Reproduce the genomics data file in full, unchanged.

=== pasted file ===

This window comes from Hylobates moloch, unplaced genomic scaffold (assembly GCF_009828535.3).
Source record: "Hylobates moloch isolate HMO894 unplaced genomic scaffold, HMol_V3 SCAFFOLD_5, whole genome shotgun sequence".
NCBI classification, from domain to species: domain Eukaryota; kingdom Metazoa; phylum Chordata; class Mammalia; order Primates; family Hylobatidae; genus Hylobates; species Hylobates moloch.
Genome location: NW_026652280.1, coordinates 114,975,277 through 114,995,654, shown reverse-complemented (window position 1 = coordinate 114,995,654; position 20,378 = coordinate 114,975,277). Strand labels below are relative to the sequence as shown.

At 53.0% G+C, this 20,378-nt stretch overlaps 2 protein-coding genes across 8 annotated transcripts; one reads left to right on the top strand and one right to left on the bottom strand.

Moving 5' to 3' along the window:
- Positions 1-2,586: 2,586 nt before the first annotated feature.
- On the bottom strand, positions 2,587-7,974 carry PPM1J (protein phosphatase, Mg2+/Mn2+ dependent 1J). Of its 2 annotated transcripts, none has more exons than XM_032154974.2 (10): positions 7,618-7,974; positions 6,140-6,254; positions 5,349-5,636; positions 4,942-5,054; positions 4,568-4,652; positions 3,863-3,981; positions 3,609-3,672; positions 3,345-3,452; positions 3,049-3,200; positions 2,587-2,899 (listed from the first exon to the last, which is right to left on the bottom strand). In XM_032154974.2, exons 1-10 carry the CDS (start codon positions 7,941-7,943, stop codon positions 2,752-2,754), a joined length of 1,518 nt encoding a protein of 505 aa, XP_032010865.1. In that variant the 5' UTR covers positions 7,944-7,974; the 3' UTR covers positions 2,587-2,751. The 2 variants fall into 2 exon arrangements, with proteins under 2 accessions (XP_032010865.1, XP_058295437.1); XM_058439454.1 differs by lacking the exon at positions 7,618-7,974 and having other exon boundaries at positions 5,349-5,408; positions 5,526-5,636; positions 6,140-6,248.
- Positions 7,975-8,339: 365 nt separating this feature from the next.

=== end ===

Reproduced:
This window comes from Hylobates moloch, unplaced genomic scaffold (assembly GCF_009828535.3).
Source record: "Hylobates moloch isolate HMO894 unplaced genomic scaffold, HMol_V3 SCAFFOLD_5, whole genome shotgun sequence".
NCBI classification, from domain to species: domain Eukaryota; kingdom Metazoa; phylum Chordata; class Mammalia; order Primates; family Hylobatidae; genus Hylobates; species Hylobates moloch.
Genome location: NW_026652280.1, coordinates 114,975,277 through 114,995,654, shown reverse-complemented (window position 1 = coordinate 114,995,654; position 20,378 = coordinate 114,975,277). Strand labels below are relative to the sequence as shown.

At 53.0% G+C, this 20,378-nt stretch overlaps 2 protein-coding genes across 8 annotated transcripts; one reads left to right on the top strand and one right to left on the bottom strand.

Moving 5' to 3' along the window:
- Positions 1-2,586: 2,586 nt before the first annotated feature.
- On the bottom strand, positions 2,587-7,974 carry PPM1J (protein phosphatase, Mg2+/Mn2+ dependent 1J). Of its 2 annotated transcripts, none has more exons than XM_032154974.2 (10): positions 7,618-7,974; positions 6,140-6,254; positions 5,349-5,636; positions 4,942-5,054; positions 4,568-4,652; positions 3,863-3,981; positions 3,609-3,672; positions 3,345-3,452; positions 3,049-3,200; positions 2,587-2,899 (listed from the first exon to the last, which is right to left on the bottom strand). In XM_032154974.2, exons 1-10 carry the CDS (start codon positions 7,941-7,943, stop codon positions 2,752-2,754), a joined length of 1,518 nt encoding a protein of 505 aa, XP_032010865.1. In that variant the 5' UTR covers positions 7,944-7,974; the 3' UTR covers positions 2,587-2,751. The 2 variants fall into 2 exon arrangements, with proteins under 2 accessions (XP_032010865.1, XP_058295437.1); XM_058439454.1 differs by lacking the exon at positions 7,618-7,974 and having other exon boundaries at positions 5,349-5,408; positions 5,526-5,636; positions 6,140-6,248.
- Positions 7,975-8,339: 365 nt separating this feature from the next.